A challenging activity focusing on finding all possible ways of stacking rods.
This challenge extends the Plants investigation so now four or more children are involved.
This challenging activity involves finding different ways to distribute fifteen items among four sets, when the sets must include three, four, five and six items.
Use the clues about the symmetrical properties of these letters to
place them on the grid.
A man has 5 coins in his pocket. Given the clues, can you work out
what the coins are?
How many different symmetrical shapes can you make by shading triangles or squares?
Rather than using the numbers 1-9, this sudoku uses the nine
different letters used to make the words "Advent Calendar".
A few extra challenges set by some young NRICH members.
A package contains a set of resources designed to develop
students’ mathematical thinking. This package places a
particular emphasis on “being systematic” and is
designed to meet. . . .
An extra constraint means this Sudoku requires you to think in
diagonals as well as horizontal and vertical lines and boxes of
Four friends must cross a bridge. How can they all cross it in just
How many different ways can you find of fitting five hexagons
together? How will you know you have found all the ways?
Place the numbers 1 to 10 in the circles so that each number is the
difference between the two numbers just below it.
This activity investigates how you might make squares and pentominoes from Polydron.
If you take a three by three square on a 1-10 addition square and
multiply the diagonally opposite numbers together, what is the
difference between these products. Why?
Can you arrange the numbers 1 to 17 in a row so that each adjacent
pair adds up to a square number?
Can you put the 25 coloured tiles into the 5 x 5 square so that no
column, no row and no diagonal line have tiles of the same colour
Can you put the numbers 1 to 8 into the circles so that the four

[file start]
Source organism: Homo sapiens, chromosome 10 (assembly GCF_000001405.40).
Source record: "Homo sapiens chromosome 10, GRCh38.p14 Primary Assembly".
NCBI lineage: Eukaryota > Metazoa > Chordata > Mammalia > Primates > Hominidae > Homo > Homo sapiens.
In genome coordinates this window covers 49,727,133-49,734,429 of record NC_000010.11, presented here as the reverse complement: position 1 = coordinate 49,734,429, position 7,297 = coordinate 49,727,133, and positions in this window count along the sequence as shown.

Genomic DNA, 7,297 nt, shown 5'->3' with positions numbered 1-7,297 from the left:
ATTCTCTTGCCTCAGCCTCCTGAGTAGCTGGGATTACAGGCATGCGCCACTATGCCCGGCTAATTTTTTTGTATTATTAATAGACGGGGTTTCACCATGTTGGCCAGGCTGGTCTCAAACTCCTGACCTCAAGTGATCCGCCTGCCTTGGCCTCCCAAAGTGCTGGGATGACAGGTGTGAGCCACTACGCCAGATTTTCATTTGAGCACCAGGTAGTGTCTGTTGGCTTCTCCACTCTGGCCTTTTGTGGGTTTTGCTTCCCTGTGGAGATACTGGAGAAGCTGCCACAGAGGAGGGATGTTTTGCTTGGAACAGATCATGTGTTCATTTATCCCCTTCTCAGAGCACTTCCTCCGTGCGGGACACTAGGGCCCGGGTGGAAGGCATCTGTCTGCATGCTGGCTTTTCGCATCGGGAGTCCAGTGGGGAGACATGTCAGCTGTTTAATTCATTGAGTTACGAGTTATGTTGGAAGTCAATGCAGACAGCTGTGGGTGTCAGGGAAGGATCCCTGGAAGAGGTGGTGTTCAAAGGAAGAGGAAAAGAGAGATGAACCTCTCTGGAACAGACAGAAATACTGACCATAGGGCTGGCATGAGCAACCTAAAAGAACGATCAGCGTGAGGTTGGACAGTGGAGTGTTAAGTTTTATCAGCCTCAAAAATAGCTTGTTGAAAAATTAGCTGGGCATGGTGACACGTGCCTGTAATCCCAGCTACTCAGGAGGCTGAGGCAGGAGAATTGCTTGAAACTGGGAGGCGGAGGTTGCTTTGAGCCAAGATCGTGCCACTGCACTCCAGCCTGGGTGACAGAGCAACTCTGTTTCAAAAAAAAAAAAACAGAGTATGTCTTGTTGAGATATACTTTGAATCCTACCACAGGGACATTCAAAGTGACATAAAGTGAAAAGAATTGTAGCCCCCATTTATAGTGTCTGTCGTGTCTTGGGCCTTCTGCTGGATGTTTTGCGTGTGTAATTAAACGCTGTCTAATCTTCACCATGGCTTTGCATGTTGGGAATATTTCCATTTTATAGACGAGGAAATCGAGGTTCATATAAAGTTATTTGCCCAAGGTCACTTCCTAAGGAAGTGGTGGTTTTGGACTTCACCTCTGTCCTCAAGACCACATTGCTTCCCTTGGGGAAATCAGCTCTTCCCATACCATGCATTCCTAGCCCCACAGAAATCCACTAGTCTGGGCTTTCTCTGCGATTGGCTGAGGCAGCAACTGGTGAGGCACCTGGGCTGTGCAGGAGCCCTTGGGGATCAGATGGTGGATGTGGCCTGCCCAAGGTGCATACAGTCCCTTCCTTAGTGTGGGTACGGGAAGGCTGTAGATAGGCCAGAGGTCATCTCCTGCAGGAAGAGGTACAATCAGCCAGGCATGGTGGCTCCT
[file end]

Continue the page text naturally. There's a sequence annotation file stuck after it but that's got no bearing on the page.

calculations are correct?
Can you find all the different ways of lining up these Cuisenaire
Can you find all the different triangles on these peg boards, and
find their angles?
Find out what a "fault-free" rectangle is and try to make some of
A game for 2 people. Take turns placing a counter on the star. You
win when you have completed a line of 3 in your colour.
Move your counters through this snake of cards and see how far you
can go. Are you surprised by where you end up?
Find the smallest whole number which, when mutiplied by 7, gives a
product consisting entirely of ones.
A student in a maths class was trying to get some information from
her teacher. She was given some clues and then the teacher ended by
saying, "Well, how old are they?"
This cube has ink on each face which leaves marks on paper as it is rolled. Can you work out what is on each face and the route it has taken?
The letters in the following addition sum represent the digits 1
... 9. If A=3 and D=2, what number is represented by "CAYLEY"?
How many solutions can you find to this sum? Each of the different letters stands for a different number.
You have 4 red and 5 blue counters. How many ways can they be